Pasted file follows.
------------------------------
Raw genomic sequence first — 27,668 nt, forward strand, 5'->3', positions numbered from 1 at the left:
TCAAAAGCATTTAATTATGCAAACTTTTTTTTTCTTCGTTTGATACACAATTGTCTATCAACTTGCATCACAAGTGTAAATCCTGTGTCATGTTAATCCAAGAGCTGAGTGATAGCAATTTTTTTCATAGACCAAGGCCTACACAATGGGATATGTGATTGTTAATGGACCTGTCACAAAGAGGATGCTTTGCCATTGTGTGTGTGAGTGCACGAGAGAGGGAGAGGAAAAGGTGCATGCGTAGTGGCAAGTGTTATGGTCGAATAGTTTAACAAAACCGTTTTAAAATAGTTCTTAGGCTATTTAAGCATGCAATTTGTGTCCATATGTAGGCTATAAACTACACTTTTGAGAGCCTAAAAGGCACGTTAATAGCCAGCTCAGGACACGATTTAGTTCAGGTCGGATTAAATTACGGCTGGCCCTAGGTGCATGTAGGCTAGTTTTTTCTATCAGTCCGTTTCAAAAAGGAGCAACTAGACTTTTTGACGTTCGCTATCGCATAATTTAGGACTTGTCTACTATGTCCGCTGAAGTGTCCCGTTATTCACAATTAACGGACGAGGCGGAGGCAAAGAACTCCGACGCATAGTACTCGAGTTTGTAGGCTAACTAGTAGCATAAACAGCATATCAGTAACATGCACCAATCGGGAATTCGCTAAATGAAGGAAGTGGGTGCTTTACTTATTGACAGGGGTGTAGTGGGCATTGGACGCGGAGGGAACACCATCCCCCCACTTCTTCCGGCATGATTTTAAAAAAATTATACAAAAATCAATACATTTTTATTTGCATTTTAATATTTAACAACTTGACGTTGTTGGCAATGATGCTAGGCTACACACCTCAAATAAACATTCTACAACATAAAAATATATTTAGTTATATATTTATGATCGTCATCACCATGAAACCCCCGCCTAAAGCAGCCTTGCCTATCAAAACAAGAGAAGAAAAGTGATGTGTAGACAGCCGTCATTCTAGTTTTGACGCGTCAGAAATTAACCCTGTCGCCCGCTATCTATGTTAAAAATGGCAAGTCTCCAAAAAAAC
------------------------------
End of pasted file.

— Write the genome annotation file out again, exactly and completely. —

Raw genomic sequence first — 27,668 nt, forward strand, 5'->3', positions numbered from 1 at the left:
TCAAAAGCATTTAATTATGCAAACTTTTTTTTTCTTCGTTTGATACACAATTGTCTATCAACTTGCATCACAAGTGTAAATCCTGTGTCATGTTAATCCAAGAGCTGAGTGATAGCAATTTTTTTCATAGACCAAGGCCTACACAATGGGATATGTGATTGTTAATGGACCTGTCACAAAGAGGATGCTTTGCCATTGTGTGTGTGAGTGCACGAGAGAGGGAGAGGAAAAGGTGCATGCGTAGTGGCAAGTGTTATGGTCGAATAGTTTAACAAAACCGTTTTAAAATAGTTCTTAGGCTATTTAAGCATGCAATTTGTGTCCATATGTAGGCTATAAACTACACTTTTGAGAGCCTAAAAGGCACGTTAATAGCCAGCTCAGGACACGATTTAGTTCAGGTCGGATTAAATTACGGCTGGCCCTAGGTGCATGTAGGCTAGTTTTTTCTATCAGTCCGTTTCAAAAAGGAGCAACTAGACTTTTTGACGTTCGCTATCGCATAATTTAGGACTTGTCTACTATGTCCGCTGAAGTGTCCCGTTATTCACAATTAACGGACGAGGCGGAGGCAAAGAACTCCGACGCATAGTACTCGAGTTTGTAGGCTAACTAGTAGCATAAACAGCATATCAGTAACATGCACCAATCGGGAATTCGCTAAATGAAGGAAGTGGGTGCTTTACTTATTGACAGGGGTGTAGTGGGCATTGGACGCGGAGGGAACACCATCCCCCCACTTCTTCCGGCATGATTTTAAAAAAATTATACAAAAATCAATACATTTTTATTTGCATTTTAATATTTAACAACTTGACGTTGTTGGCAATGATGCTAGGCTACACACCTCAAATAAACATTCTACAACATAAAAATATATTTAGTTATATATTTATGATCGTCATCACCATGAAACCCCCGCCTAAAGCAGCCTTGCCTATCAAAACAAGAGAAGAAAAGTGATGTGTAGACAGCCGTCATTCTAGTTTTGACGCGTCAGAAATTAACCCTGTCGCCCGCTATCTATGTTAAAAATGGCAAGTCTCCAAAAAAAC